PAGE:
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~THE DAILY RECORD-UNION -
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For Northern California: Fair Satur
day; continued warm weather in interior;
light northerly winds inland; fresh west
erly winds on the coast, with fog.
A GREAT DEMOCRATIC EXPAN
"Tom" Benton-, a great high priest of
Democracy, the man whose "Thirty
Years in the United States Senate," is a
. political classic, was an expansionist.
The St. Louis "Globe-Democrat," in a
recent issue shows from the record of
Benton's career as a statesman that
he was a radical expansionist. He stood
and battled for the doctrine of the ex
pansion of the United States into a
world respected and controlling power.
He will be found so expressing him
self in the great work referred to. Even
while he was Minister to France he en
tertained such views. He ardently ap
proved Jefferson's sending De Villiers
to explore Siberia, with a view to the
passage of.Behring Straits and the ex
ploration of what we now know as
Oregon, and to ascertain the probable
relation the two countries might bear
to one another.
Benton dwells at length upon the fact
that Jefferson had a definite policy of
expansion and never ceased to labor for
it, and it included the possible conquest
of all the region then known as British
Columbia Benton in his speeches re
peatedly dwelt upon the necessity of
our ascendency in the Pacific. He
wrote and distributed pamphlets liber
ally, pointing out why we should ac
quire all the* northwest territory.
He urged that England must be
shut out from the eastern coasts of the
Pacific Ocean, that we might assert
ourselves upon that ocean. He contem
plated not only control of the ocean but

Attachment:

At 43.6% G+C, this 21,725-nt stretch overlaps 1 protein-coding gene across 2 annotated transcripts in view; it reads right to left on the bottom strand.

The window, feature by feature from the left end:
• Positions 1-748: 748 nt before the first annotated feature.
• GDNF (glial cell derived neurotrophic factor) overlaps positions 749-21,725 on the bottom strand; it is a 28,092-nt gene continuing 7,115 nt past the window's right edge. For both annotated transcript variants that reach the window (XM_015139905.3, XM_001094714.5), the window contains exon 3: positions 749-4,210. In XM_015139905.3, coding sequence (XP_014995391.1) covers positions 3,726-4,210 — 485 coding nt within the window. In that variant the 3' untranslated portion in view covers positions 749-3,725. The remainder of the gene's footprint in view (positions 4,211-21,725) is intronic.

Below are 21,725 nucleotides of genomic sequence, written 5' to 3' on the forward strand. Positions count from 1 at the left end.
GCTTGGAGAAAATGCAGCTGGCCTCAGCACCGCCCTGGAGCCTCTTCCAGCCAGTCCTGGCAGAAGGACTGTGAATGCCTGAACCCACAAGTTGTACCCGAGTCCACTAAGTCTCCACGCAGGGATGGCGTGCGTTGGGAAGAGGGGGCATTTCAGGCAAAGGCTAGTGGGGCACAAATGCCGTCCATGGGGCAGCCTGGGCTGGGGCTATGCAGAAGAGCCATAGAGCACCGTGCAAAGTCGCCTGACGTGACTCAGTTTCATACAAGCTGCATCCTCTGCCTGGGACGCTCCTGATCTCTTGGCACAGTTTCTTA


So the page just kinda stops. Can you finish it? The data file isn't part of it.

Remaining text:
of the island wealth of the same, and
he included the "ancient civilization of
the east" to a degree. Benton favored
expansion by force of arms if neces
sary. He supported the Floyd resolu
tion for the occupation of Oregon, and
two or three years later himself intro
duced a resolution for the driving of
the British out of that region. Yet
at that time our right to occupy the
territory was not nearly so clear as is
our right to the Philippines.
"I do not argue the question of title
on the part of the United States," he
said, "but only state what it is founded
upon. Nor do 1 argue the question of
the advantages of retaining the Colum
bia and refusing to divide and alienate
our territory upon it. I merely state
them and leave their value to result
from the enumeration.
'.}' T ° kee P out a- foreign power.
"2. To gain a seaport, with a military
and naval station on the coast of the
I. 3 ' T ,° save the trade in that region:
"4. To open a communication for
commercial purposes between the Mis
sissippi River and the Pacific Ocean.
"5. To send the lights of science and
religion across the Pacific and into
All this sounds, remarks the St. Louis
paper, very like a present day summing
up of the advantages to the commerce
of the nation and the advancement of
our civilization, to result from our
domination of the Philippines. In one
of his speeches Mr. Benton said:
Upon the people of Asia and the Pa
cific islands the establishment of a civ
ilized power on the opposite coast of
America could not fail to produce
great and wonderful effects. Science,
liberal principles in government and
the true religion would cast their lights
across the intervening sea
Bentton did not stand alone, for Polk
was elected to the Presidency by the
Demooracy upon a distinct expansion
platform demanding "all of Oregon or
none." Benton was so positive and great
an expansionist that he favored and
battled for the absorption of the coast